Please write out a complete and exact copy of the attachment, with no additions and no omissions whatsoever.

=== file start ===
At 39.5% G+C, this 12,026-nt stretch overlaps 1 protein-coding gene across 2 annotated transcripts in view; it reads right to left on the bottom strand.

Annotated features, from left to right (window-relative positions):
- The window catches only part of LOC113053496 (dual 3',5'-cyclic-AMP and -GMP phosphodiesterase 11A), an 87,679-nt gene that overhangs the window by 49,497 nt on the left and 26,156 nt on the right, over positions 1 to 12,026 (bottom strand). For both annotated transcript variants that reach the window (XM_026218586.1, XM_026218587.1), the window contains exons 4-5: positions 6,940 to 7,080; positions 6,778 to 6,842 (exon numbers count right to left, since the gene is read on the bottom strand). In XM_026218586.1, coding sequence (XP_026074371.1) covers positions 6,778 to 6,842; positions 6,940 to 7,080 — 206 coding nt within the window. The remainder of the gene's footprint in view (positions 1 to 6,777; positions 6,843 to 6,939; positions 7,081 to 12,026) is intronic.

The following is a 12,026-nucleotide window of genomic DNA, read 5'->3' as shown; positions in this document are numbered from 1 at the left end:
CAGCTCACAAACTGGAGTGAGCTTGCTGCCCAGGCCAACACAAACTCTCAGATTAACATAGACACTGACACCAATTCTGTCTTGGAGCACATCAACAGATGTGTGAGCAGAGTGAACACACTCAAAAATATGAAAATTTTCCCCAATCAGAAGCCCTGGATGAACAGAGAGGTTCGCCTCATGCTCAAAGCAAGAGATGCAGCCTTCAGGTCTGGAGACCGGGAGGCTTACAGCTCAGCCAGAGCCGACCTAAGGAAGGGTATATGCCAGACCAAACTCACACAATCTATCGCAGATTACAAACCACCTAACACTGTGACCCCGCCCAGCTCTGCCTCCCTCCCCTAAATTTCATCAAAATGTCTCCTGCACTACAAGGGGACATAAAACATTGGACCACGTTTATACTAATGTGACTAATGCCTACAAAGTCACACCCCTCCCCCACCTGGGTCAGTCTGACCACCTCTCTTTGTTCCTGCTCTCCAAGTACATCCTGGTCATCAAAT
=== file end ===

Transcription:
At 39.5% G+C, this 12,026-nt stretch overlaps 1 protein-coding gene across 2 annotated transcripts in view; it reads right to left on the bottom strand.

Annotated features, from left to right (window-relative positions):
- The window catches only part of LOC113053496 (dual 3',5'-cyclic-AMP and -GMP phosphodiesterase 11A), an 87,679-nt gene that overhangs the window by 49,497 nt on the left and 26,156 nt on the right, over positions 1 to 12,026 (bottom strand). For both annotated transcript variants that reach the window (XM_026218586.1, XM_026218587.1), the window contains exons 4-5: positions 6,940 to 7,080; positions 6,778 to 6,842 (exon numbers count right to left, since the gene is read on the bottom strand). In XM_026218586.1, coding sequence (XP_026074371.1) covers positions 6,778 to 6,842; positions 6,940 to 7,080 — 206 coding nt within the window. The remainder of the gene's footprint in view (positions 1 to 6,777; positions 6,843 to 6,939; positions 7,081 to 12,026) is intronic.

The following is a 12,026-nucleotide window of genomic DNA, read 5'->3' as shown; positions in this document are numbered from 1 at the left end:
CAGCTCACAAACTGGAGTGAGCTTGCTGCCCAGGCCAACACAAACTCTCAGATTAACATAGACACTGACACCAATTCTGTCTTGGAGCACATCAACAGATGTGTGAGCAGAGTGAACACACTCAAAAATATGAAAATTTTCCCCAATCAGAAGCCCTGGATGAACAGAGAGGTTCGCCTCATGCTCAAAGCAAGAGATGCAGCCTTCAGGTCTGGAGACCGGGAGGCTTACAGCTCAGCCAGAGCCGACCTAAGGAAGGGTATATGCCAGACCAAACTCACACAATCTATCGCAGATTACAAACCACCTAACACTGTGACCCCGCCCAGCTCTGCCTCCCTCCCCTAAATTTCATCAAAATGTCTCCTGCACTACAAGGGGACATAAAACATTGGACCACGTTTATACTAATGTGACTAATGCCTACAAAGTCACACCCCTCCCCCACCTGGGTCAGTCTGACCACCTCTCTTTGTTCCTGCTCTCCAAGTACATCCTGGTCATCAAAT